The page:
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Tangled up in blue (first reprise)

Key.jpgThe government’s demolition of New Zealand’s climate policy is continuing apace. This week, as part of cost-cutting and restructuring at the Ministry for Environment, they have chopped the carbon neutral public service programme. This comes on top of Gerry Brownlee’s removal of the moratorium on new thermal generation, the curious case of the ETS scheme that’s on hold and yet being reintroduced at the same time, and prime minister John Key’s apparent lack of conviction about the severity of climate change. Commenting on the changes at MfE, environment minister Nick Smith offered these pearls of wisdom (Stuff):

“It’s not government policy that we should move to a carbon neutral public service. That was a cheap slogan from the previous government. I’ve heard awful stories of senior public servants … spending an hour on how they might reorganise their rubbish.”

Smith appears happy to decide policy based on hearsay. Not a good look for a senior politician. The carbon neutral public service (CNPS) scheme was never going to make a huge difference to New Zealand’s emissions, but it was a way for the apparatus of government to show that it was taking the problem seriously. By acting — and crucially, purchasing goods and services — with lower carbon emissions in mind, it was sending a useful economic signal into the world beyond Wellington. Take that signal away, and the message is all too clear. The Department of Conservation will also be left in the lurch, as a number of their trial native bush regeneration for carbon offset schemes were earmarked for the CNPS.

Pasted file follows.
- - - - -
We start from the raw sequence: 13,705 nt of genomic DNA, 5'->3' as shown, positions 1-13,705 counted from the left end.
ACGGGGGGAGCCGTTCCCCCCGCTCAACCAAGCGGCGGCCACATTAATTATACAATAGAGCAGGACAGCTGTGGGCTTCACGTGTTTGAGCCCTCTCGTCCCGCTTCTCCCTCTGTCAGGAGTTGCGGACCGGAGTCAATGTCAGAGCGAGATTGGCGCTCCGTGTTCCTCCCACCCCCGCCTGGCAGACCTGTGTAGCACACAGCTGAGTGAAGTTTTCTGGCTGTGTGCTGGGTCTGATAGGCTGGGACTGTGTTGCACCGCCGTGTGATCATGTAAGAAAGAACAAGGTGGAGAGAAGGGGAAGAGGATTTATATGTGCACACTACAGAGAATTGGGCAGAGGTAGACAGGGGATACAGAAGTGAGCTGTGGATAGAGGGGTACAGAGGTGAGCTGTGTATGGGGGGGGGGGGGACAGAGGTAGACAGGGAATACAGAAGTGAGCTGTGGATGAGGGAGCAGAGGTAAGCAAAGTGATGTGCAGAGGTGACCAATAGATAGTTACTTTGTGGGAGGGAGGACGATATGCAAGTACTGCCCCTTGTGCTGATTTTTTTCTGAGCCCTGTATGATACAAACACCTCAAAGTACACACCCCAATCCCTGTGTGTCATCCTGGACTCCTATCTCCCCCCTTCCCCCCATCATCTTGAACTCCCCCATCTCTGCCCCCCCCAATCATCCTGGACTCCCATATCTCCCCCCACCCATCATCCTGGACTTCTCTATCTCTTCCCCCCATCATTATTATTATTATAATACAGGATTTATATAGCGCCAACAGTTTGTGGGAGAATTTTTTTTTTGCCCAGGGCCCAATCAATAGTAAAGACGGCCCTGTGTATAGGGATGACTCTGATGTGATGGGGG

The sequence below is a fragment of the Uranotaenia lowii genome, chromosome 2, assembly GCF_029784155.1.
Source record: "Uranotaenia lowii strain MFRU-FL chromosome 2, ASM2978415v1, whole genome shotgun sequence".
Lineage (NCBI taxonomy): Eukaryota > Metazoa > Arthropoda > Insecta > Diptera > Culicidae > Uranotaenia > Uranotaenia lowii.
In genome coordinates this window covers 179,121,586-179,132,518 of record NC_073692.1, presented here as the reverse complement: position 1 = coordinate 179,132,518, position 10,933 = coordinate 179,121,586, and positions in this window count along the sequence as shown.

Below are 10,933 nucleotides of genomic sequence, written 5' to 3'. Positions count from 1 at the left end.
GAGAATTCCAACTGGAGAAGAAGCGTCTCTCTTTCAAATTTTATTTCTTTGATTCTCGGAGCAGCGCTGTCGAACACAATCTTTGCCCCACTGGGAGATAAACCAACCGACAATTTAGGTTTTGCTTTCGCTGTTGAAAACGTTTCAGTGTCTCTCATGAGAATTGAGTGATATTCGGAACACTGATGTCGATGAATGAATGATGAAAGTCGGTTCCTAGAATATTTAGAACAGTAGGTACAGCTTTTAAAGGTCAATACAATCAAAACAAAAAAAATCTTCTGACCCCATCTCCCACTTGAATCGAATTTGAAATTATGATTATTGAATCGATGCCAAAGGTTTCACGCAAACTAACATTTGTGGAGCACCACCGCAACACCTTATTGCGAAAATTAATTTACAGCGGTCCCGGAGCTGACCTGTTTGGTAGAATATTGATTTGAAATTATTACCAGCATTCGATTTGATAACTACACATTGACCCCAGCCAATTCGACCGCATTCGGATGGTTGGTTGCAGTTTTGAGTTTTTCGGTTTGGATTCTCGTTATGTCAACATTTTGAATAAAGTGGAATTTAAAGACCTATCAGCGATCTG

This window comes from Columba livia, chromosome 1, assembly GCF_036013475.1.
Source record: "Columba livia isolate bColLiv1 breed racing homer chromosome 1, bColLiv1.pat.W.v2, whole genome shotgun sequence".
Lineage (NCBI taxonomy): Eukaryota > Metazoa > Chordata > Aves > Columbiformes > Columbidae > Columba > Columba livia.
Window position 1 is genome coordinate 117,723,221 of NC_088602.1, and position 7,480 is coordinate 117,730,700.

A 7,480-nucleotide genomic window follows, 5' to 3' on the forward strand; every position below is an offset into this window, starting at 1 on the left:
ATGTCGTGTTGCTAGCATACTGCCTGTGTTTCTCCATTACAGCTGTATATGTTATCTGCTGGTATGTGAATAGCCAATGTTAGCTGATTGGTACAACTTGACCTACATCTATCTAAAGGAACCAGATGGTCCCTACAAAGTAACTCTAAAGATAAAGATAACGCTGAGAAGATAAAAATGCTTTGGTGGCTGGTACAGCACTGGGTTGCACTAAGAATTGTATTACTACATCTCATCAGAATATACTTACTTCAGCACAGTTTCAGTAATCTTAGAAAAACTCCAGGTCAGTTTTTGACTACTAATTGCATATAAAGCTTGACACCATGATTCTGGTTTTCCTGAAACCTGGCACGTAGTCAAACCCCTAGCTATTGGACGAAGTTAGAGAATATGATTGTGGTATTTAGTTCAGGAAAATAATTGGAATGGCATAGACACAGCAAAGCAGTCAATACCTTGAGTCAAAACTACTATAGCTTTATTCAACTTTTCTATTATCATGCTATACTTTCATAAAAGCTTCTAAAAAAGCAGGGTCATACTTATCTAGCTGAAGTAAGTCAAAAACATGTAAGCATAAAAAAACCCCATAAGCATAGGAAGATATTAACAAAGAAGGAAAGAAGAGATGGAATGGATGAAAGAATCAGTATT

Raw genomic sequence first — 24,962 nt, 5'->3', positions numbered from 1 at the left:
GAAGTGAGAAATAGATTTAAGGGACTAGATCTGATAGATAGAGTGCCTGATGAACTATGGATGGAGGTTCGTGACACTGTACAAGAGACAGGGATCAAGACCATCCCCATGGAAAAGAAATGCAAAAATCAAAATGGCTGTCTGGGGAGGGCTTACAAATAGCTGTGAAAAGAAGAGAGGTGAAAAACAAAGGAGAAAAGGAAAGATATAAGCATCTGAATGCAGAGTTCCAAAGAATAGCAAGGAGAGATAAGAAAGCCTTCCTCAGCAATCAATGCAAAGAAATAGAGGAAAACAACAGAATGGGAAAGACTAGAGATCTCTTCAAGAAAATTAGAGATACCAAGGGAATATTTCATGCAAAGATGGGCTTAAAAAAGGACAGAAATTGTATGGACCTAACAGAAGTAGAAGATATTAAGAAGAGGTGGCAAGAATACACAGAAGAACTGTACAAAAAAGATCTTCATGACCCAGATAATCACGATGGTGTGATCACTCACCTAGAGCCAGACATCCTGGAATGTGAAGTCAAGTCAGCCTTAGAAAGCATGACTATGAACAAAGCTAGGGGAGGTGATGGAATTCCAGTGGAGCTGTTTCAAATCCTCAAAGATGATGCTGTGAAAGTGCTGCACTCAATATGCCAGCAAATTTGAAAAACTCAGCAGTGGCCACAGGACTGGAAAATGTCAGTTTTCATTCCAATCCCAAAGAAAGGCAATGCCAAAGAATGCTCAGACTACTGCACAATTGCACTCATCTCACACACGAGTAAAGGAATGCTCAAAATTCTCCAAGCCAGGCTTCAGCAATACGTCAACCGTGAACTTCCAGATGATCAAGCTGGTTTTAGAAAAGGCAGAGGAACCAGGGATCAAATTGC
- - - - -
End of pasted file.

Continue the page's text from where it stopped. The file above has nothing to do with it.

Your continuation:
Another worrying sign is that Smith has appointed a former Business NZ climate policy analyst to his political team. According to Carbon News, George Riddell played a key role in developing Business NZ’s climate and emissions trading policy — which is currently to delay implementing the ETS to 2013.

Put all this together and you get a very clear impression of a government that does not have a real grasp of the danger of climate change, or the need to implement coherent climate policy. Worse, they give every impression of being in the pockets of the big emitters and big business interests. So far, all the new government has done is to pull down the climate policy of the last administration, but has given no hint of what it might put in its place.

It’s high time John Key and Nick Smith stopped playing politics and started taking this issue seriously. A coherent statement of their appreciation of the size of the problem and the policy levers they intend pulling might be a good place to start.

[KT Tunstall, and very good indeed…]

Ignorance in high places